Amazing Spider-Man 2’ was not a good movie. This is not news. Despite it’s ambitious setup to multiple sequels and spinoffs, the last Spider-Man movie was the least grossing film in the entire franchise by a wide margin (down over $60 million from the first ‘Amazing Spider-Man’ movie). Spider-Man is one of the most recognizable heroes worldwide, yet interest in this flagging franchise is at an all-time low. How exactly did it get this bad? Let James Horner, who composed the score for the first film and declined to return for the second, help explain.

Horner was invited back for ‘Amazing Spider-Man 2' but once he got wind of some behind-the-scenes turmoil, and the quality of the film, he quickly beat foot in the opposite direction. Here he explains to his fansite (yes, James Horner has a fansite):

[Director Marc Webb] was very inexperienced and he and I had a very good relationship and the producers had their own opinion. And they didn’t want his input. And then Sony had their own, they just wanted action. To me, the whole thing about doing the first movie was I liked the director and there was a chance to write something for the two lead characters and then she dies in the next movie. But the next movie ended up being so terrible, I didn’t want to do it. It was just dreadful.

It was dreadful. And terrible. (And, the sad thing was, it was actually an improvement over the first film.) Horner was wise to notice a stinker early on. He would be replaced by a mish-mash or artists from Hans Zimmer to Pharrell to Johnny Marr who all worked on the electro-heavy rock beats you heard in the movie. But, what’s most interesting is Horner’s description of the behind-the-scenes power struggle and the real reason why Sony is having trouble with the ‘Spider-Man’ franchise: Themselves.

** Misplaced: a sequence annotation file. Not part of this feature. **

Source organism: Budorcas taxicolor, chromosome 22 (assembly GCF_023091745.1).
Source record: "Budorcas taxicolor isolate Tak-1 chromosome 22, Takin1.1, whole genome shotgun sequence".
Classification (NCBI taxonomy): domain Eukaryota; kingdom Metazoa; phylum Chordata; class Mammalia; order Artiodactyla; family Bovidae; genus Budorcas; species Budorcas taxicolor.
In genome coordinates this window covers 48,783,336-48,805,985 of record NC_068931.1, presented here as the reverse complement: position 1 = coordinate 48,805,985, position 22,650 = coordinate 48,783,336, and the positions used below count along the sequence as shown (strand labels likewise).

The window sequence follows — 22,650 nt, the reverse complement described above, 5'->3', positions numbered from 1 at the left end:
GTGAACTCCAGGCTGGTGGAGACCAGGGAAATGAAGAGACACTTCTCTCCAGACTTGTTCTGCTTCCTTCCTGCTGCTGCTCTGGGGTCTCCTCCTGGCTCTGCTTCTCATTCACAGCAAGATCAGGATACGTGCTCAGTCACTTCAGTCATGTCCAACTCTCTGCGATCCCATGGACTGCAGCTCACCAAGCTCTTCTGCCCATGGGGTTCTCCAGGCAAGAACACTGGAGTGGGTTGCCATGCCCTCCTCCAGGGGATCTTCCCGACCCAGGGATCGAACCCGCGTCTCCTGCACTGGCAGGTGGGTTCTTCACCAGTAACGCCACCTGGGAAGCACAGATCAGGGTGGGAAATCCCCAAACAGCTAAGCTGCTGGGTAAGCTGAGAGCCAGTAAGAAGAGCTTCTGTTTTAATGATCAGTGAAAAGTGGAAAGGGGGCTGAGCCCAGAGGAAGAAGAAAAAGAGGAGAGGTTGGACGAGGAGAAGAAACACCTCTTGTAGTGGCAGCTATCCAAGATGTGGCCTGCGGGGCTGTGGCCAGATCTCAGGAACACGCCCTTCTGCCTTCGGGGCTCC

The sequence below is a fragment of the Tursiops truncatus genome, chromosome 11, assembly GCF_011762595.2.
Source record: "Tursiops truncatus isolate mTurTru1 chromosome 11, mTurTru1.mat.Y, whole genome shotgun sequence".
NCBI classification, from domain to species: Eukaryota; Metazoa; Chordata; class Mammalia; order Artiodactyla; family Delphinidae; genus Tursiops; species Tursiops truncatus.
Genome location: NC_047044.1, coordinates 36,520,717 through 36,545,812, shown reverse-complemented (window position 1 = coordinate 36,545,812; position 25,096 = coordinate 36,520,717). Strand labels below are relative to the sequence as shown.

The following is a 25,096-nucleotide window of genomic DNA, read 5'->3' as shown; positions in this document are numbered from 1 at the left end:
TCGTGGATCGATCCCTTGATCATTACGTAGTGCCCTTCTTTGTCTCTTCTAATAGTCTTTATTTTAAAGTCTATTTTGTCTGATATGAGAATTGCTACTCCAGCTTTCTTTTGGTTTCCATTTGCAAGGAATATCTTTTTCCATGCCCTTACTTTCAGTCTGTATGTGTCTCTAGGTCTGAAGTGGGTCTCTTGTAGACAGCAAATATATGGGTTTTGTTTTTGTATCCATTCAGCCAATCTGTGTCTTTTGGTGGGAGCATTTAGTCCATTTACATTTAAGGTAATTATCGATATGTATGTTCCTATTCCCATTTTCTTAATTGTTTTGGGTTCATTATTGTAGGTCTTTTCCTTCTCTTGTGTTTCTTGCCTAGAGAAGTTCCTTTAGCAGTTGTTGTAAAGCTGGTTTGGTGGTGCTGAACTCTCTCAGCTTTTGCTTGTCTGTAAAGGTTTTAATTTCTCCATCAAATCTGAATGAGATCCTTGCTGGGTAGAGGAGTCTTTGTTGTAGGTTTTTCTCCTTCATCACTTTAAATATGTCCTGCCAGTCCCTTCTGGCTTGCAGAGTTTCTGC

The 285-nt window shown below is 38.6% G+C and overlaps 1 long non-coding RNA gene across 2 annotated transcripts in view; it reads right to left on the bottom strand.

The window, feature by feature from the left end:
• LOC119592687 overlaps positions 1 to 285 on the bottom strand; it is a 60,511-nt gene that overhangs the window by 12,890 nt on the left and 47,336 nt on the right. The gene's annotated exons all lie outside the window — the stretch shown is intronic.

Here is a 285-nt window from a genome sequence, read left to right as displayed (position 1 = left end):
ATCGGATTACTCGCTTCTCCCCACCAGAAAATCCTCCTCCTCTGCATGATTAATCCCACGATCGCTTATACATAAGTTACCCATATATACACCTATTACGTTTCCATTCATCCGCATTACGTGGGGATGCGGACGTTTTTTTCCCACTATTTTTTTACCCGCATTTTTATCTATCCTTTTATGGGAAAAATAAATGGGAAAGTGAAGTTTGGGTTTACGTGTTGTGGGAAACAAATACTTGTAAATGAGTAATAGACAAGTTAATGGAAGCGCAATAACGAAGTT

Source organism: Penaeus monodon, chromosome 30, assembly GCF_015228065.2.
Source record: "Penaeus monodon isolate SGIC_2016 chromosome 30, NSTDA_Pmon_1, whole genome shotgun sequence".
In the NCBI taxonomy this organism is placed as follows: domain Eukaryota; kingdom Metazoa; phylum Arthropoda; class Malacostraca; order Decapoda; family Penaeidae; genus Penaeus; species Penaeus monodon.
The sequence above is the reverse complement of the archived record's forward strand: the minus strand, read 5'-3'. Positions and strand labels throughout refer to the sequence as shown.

Sony and producers Avi Arad and Matt Tolmach hired Webb off ‘500 Days of Summer’ but never allowed him to have any real creative freedom. The project was micro-managed at almost every level and it seems like what Webb wanted was drastically different than what the producers wanted which was drastically different from what the studio wanted. All of which was different than what the fans wanted.

It jives with the picture Andrew Garfield painted earlier this year when asked to explain the film. He said, at the time:

Certain people at the studio had problems with certain parts of [the movie] and ultimately the studio is the final say in those movies, because they’re the tentpoles, so you have to answer to those people.

Having a studio dictate the tone of the movie is not uncommon in Hollywood, nor is it the death knell for a film. The score for ‘Guardians of the Galaxy’ was written before James Gunn was even hired. Joss Whedon hired a good deal of ‘Avengers’ material that was developed in-house at Marvel when he took that job. The difference is Marvel knows what they want and have a very clear vision. Sony, and their Spider-Man producers, do not. This is why ‘Guardians of the Galaxy,’ a title no one knew anything about one year ago, out-grossed ‘Amazing Spider-Man 2' by over $120 million.

It now seems unlikely that the planned ‘Amazing Spider-Man 3' will ever happen and with each passing day it seems more and more likely that the ‘Spider-Man’ franchise will be rebooted. Again. But, first it may make sense for the studio to let the franchise cool off first. Sony can’t afford another “dreadful” sequel, because that may be too much for them to overcome any time soon.

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